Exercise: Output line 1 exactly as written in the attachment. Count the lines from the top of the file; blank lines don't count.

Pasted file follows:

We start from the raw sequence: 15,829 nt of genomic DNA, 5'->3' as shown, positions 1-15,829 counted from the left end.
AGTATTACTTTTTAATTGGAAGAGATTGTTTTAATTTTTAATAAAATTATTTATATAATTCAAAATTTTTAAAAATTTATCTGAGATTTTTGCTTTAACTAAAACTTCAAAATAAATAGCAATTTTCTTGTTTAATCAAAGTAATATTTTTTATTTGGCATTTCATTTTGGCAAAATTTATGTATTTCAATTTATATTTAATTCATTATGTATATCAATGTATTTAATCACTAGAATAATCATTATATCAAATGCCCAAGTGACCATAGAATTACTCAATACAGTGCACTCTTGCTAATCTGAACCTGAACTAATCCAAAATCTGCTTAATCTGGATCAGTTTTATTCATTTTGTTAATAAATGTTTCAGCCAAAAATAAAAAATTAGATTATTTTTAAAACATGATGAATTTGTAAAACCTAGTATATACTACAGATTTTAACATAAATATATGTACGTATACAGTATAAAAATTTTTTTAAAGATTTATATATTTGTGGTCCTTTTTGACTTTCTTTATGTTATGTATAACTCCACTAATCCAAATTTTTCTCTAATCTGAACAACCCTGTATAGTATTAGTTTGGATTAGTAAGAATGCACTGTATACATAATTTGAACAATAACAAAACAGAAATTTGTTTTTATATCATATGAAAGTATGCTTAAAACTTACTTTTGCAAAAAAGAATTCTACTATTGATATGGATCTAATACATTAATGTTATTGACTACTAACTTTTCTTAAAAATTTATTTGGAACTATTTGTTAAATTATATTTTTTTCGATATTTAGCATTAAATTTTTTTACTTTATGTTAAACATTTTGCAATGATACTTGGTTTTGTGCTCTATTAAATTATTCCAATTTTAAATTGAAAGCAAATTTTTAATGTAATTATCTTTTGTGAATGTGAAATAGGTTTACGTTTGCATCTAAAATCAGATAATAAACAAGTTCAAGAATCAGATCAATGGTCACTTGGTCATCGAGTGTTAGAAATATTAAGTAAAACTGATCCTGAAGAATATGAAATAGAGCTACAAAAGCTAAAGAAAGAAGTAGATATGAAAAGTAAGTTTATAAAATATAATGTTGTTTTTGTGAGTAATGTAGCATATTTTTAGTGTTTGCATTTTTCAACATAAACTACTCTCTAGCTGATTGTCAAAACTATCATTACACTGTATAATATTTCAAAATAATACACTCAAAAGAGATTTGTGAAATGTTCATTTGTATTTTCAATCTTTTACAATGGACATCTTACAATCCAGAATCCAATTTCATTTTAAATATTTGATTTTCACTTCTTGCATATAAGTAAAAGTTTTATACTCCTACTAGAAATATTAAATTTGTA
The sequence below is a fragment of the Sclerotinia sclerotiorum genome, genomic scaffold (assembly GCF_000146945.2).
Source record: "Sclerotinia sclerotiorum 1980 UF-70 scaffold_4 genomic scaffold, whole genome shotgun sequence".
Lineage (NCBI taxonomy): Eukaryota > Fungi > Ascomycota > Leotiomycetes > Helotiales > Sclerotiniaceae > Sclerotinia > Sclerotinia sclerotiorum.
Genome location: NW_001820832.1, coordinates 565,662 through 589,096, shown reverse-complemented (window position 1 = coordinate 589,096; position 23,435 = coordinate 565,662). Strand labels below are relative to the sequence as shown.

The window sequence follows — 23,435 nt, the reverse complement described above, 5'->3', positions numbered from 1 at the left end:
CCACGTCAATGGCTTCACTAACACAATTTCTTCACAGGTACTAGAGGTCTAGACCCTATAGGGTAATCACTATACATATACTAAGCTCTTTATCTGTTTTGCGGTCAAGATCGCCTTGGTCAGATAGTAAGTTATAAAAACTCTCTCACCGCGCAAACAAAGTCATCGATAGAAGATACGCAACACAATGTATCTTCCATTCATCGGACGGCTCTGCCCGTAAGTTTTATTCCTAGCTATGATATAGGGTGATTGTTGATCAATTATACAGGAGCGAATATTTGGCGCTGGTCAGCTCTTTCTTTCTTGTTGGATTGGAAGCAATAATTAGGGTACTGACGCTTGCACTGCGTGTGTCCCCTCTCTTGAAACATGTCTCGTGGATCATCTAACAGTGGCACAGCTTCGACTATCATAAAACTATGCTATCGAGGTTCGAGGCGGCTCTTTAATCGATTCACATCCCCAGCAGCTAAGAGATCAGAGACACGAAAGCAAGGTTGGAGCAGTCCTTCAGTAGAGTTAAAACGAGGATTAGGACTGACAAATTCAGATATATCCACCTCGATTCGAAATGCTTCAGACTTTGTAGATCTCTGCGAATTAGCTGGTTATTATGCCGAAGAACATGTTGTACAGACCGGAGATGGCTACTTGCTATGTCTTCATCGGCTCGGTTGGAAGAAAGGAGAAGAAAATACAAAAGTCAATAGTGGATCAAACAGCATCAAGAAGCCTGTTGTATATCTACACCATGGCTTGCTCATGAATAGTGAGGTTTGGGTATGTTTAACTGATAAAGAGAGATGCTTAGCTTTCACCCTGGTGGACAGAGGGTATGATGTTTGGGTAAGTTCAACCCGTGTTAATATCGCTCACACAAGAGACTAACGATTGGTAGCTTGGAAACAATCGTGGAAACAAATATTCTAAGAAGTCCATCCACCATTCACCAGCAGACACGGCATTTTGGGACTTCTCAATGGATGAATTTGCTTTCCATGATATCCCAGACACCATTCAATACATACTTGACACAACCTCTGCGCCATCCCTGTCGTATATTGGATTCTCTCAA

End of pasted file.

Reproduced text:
We start from the raw sequence: 15,829 nt of genomic DNA, 5'->3' as shown, positions 1-15,829 counted from the left end.